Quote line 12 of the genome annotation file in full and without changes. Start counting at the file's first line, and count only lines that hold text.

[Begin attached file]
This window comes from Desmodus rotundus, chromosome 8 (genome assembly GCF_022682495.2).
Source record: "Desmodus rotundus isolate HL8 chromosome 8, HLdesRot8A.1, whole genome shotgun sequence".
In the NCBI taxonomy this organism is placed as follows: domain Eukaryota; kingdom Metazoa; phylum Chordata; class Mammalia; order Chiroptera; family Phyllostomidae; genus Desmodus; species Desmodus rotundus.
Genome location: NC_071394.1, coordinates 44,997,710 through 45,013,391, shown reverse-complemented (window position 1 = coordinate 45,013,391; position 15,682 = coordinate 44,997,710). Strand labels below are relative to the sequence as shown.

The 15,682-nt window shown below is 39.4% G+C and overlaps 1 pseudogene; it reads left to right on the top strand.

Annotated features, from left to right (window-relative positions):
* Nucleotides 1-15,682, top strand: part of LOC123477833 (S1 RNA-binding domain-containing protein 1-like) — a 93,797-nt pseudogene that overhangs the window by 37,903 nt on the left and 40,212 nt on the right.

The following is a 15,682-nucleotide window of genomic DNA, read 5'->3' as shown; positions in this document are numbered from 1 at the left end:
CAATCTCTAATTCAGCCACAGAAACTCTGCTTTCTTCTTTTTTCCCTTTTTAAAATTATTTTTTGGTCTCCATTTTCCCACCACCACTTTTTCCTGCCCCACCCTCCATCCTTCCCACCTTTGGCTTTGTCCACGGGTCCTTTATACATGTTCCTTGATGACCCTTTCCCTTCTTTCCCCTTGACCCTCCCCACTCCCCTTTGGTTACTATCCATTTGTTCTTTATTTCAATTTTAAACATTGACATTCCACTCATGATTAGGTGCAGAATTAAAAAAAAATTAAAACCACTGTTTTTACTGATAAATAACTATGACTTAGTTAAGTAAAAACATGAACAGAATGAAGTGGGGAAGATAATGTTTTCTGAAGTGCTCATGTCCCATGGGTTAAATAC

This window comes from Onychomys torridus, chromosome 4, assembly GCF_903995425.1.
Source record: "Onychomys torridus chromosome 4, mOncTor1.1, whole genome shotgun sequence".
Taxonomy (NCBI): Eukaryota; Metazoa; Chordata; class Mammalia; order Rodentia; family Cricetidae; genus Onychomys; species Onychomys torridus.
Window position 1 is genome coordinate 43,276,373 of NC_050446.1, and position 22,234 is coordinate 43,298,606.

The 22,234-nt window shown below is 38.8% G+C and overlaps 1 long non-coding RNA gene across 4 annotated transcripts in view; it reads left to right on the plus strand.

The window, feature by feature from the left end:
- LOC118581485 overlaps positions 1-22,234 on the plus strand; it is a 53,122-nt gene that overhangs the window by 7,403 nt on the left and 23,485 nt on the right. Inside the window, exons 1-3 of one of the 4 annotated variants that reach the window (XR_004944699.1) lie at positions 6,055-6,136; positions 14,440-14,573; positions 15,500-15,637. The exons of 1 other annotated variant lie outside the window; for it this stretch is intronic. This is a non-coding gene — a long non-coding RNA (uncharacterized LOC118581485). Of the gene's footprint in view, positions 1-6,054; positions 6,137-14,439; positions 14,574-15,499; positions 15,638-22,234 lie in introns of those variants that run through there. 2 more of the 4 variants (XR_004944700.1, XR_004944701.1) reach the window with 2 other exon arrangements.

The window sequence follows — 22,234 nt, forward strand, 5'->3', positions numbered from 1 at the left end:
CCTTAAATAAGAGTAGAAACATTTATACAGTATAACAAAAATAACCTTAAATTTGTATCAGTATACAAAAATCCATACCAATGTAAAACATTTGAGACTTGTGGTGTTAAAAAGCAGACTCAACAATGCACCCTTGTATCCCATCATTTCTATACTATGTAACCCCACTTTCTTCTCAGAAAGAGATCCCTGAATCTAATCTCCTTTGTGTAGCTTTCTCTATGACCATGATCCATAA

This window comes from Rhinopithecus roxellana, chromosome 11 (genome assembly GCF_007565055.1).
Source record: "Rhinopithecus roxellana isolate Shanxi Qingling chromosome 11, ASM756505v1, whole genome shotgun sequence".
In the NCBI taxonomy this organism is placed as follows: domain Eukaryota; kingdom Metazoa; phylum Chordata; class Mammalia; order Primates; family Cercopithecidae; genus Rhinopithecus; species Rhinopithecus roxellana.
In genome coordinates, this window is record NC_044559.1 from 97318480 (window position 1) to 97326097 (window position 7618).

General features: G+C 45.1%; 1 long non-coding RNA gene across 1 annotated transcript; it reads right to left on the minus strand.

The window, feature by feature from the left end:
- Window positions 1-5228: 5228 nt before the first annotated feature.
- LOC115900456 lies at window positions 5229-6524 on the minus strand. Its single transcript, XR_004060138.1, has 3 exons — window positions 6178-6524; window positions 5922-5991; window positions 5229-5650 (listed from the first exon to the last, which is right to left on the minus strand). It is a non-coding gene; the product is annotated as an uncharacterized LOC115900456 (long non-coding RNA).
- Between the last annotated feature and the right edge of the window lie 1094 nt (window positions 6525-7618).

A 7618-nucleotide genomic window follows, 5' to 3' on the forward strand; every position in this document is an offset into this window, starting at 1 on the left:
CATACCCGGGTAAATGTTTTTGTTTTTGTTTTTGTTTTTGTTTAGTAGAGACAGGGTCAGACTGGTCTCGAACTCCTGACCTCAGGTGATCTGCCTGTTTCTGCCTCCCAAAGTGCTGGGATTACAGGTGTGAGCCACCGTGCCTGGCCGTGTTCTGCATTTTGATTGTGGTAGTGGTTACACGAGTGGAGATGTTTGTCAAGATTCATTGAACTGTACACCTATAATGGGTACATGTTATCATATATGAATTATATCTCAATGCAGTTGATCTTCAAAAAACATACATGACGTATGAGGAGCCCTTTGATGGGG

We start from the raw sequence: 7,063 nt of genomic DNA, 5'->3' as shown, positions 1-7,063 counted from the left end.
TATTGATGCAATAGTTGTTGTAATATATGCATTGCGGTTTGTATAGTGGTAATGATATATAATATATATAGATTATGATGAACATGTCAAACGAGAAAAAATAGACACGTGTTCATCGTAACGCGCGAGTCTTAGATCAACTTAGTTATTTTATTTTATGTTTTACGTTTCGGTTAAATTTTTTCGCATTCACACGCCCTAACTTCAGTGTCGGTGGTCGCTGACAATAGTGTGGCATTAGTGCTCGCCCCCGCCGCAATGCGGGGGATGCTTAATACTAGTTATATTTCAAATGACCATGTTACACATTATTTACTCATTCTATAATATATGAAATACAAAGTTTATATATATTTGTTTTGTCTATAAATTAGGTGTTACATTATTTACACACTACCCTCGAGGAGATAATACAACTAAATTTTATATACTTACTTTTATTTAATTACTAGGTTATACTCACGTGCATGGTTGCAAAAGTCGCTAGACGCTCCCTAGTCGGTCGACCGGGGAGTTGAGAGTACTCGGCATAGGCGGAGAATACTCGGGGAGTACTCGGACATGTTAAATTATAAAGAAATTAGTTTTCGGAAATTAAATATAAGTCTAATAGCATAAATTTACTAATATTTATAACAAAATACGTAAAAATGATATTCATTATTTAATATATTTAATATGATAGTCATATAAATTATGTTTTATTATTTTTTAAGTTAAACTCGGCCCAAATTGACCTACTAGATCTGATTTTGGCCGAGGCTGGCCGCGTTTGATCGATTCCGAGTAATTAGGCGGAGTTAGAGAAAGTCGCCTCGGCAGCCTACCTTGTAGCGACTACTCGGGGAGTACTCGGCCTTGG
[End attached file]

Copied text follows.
Taxonomy (NCBI): Eukaryota; Metazoa; Chordata; class Mammalia; order Rodentia; family Cricetidae; genus Onychomys; species Onychomys torridus.